Flat terrain, moderate weather and gorgeous water views make Florida ideal for motorcycles. However, due to the lack of an exterior frame and safety features that passenger vehicles have, it is also a dangerous way to travel.
According to the Insurance Information Institute, motorcyclists are 27 times more likely to die in a collision with another vehicle than occupants of passenger cars.
The brain is a complex organ, processing enormous amounts of sensory information in the blink of an eye. It takes what the eyes see and uses a kind of visual shorthand. In an unfamiliar environment, such as when traveling in a car, the brain conserves resources. Science Daily reports that this often results in look-but-fail-to-see crashes caused by inattentional blindness.
When a motorcycle, bicycle or pedestrian occupies the space typically occupied by a car or truck, the brain doesn’t process the unexpected visual fast enough. Drivers may look directly at the motorcycle yet not see it before pulling out in front of it.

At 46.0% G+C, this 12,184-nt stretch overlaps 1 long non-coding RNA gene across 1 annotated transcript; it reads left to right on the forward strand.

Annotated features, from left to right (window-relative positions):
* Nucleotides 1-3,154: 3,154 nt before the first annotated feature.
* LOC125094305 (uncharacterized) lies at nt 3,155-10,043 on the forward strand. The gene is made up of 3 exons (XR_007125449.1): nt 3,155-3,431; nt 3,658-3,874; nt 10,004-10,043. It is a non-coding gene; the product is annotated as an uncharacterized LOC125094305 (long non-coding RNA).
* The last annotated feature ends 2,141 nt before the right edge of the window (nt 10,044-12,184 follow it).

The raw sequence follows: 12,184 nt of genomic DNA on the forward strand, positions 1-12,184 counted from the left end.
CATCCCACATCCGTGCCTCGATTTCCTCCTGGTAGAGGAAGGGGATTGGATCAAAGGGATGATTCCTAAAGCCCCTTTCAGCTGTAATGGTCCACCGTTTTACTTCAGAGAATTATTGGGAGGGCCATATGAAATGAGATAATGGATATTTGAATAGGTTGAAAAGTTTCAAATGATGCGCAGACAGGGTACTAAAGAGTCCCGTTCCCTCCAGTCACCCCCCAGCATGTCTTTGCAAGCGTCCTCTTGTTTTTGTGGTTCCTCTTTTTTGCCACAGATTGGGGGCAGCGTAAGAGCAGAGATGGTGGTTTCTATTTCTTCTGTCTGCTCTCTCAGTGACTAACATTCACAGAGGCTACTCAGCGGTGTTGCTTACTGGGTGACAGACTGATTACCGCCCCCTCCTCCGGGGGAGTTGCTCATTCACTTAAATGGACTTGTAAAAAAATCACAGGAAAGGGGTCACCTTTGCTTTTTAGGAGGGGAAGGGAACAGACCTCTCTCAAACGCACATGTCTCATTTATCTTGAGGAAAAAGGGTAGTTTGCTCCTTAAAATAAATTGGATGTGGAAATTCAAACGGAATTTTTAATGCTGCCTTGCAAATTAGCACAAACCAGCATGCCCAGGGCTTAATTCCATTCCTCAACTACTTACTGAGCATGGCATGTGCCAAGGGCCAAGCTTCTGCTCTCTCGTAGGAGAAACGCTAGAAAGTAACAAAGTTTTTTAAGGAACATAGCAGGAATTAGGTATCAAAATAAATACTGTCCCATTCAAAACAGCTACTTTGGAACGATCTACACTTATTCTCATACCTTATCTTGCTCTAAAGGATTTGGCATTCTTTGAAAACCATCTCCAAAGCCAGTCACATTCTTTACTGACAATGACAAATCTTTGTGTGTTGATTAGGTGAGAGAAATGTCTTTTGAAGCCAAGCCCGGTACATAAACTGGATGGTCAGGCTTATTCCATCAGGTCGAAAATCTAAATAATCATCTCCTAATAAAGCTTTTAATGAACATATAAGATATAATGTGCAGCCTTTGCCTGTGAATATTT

A blind spot is an area around a car or truck that the driver cannot directly observe. Adjusting mirrors located inside the cabin and on the frame outside the doors can reduce the blind spot size. Physically turning back, looking for traffic approaching before changing lanes, can help minimize the chances of pulling out in front of a motorcycle. Motorcyclists can take steps that reduce the likelihood of being in a blind spot accident, such as the following:
- Leave more space between them and the vehicle ahead of them
- Keep headlights on
- Wear bright colors
- Pass other vehicles quickly
Wearing helmets and other equipment can help protect motorcyclists who collide with a passenger car or truck. Motorcyclists seriously injured in a crash due to negligent drivers may have grounds for a suit. A settlement from an auto accident injury claim can help pay for hospital bills, lost wages and ongoing medical expenses.